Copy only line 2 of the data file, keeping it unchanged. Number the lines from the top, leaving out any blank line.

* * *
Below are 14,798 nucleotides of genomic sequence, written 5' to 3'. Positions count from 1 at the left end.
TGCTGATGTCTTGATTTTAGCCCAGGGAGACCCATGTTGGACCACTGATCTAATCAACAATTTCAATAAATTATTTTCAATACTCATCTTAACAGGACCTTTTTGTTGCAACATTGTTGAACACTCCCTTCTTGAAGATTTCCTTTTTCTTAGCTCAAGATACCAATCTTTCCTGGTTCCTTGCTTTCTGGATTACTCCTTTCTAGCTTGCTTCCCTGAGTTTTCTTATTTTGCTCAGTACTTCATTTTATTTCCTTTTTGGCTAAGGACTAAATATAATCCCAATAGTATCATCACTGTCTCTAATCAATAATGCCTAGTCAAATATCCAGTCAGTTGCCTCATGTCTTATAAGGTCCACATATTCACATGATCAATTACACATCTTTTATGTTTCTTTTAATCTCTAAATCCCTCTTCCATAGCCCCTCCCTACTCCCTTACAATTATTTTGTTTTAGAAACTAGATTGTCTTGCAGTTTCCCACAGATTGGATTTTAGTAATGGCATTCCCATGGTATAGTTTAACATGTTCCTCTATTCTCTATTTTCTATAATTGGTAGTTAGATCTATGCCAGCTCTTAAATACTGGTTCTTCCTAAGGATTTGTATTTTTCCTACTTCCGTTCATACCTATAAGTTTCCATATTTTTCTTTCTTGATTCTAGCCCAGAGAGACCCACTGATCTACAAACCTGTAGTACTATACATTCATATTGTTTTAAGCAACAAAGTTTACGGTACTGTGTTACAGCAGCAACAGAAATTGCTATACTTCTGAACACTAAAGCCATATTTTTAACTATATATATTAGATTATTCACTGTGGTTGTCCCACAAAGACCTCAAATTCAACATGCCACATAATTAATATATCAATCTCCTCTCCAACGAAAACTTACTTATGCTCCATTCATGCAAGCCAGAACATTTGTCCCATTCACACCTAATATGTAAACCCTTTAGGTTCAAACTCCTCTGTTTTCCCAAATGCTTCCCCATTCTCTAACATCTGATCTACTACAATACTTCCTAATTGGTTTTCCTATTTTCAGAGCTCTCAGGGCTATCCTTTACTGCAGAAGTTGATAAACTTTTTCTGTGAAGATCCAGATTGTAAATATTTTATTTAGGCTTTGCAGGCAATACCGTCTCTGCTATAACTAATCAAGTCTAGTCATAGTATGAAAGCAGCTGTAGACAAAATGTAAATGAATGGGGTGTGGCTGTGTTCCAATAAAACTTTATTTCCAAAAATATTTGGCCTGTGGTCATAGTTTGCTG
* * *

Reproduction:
TGCTGATGTCTTGATTTTAGCCCAGGGAGACCCATGTTGGACCACTGATCTAATCAACAATTTCAATAAATTATTTTCAATACTCATCTTAACAGGACCTTTTTGTTGCAACATTGTTGAACACTCCCTTCTTGAAGATTTCCTTTTTCTTAGCTCAAGATACCAATCTTTCCTGGTTCCTTGCTTTCTGGATTACTCCTTTCTAGCTTGCTTCCCTGAGTTTTCTTATTTTGCTCAGTACTTCATTTTATTTCCTTTTTGGCTAAGGACTAAATATAATCCCAATAGTATCATCACTGTCTCTAATCAATAATGCCTAGTCAAATATCCAGTCAGTTGCCTCATGTCTTATAAGGTCCACATATTCACATGATCAATTACACATCTTTTATGTTTCTTTTAATCTCTAAATCCCTCTTCCATAGCCCCTCCCTACTCCCTTACAATTATTTTGTTTTAGAAACTAGATTGTCTTGCAGTTTCCCACAGATTGGATTTTAGTAATGGCATTCCCATGGTATAGTTTAACATGTTCCTCTATTCTCTATTTTCTATAATTGGTAGTTAGATCTATGCCAGCTCTTAAATACTGGTTCTTCCTAAGGATTTGTATTTTTCCTACTTCCGTTCATACCTATAAGTTTCCATATTTTTCTTTCTTGATTCTAGCCCAGAGAGACCCACTGATCTACAAACCTGTAGTACTATACATTCATATTGTTTTAAGCAACAAAGTTTACGGTACTGTGTTACAGCAGCAACAGAAATTGCTATACTTCTGAACACTAAAGCCATATTTTTAACTATATATATTAGATTATTCACTGTGGTTGTCCCACAAAGACCTCAAATTCAACATGCCACATAATTAATATATCAATCTCCTCTCCAACGAAAACTTACTTATGCTCCATTCATGCAAGCCAGAACATTTGTCCCATTCACACCTAATATGTAAACCCTTTAGGTTCAAACTCCTCTGTTTTCCCAAATGCTTCCCCATTCTCTAACATCTGATCTACTACAATACTTCCTAATTGGTTTTCCTATTTTCAGAGCTCTCAGGGCTATCCTTTACTGCAGAAGTTGATAAACTTTTTCTGTGAAGATCCAGATTGTAAATATTTTATTTAGGCTTTGCAGGCAATACCGTCTCTGCTATAACTAATCAAGTCTAGTCATAGTATGAAAGCAGCTGTAGACAAAATGTAAATGAATGGGGTGTGGCTGTGTTCCAATAAAACTTTATTTCCAAAAATATTTGGCCTGTGGTCATAGTTTGCTG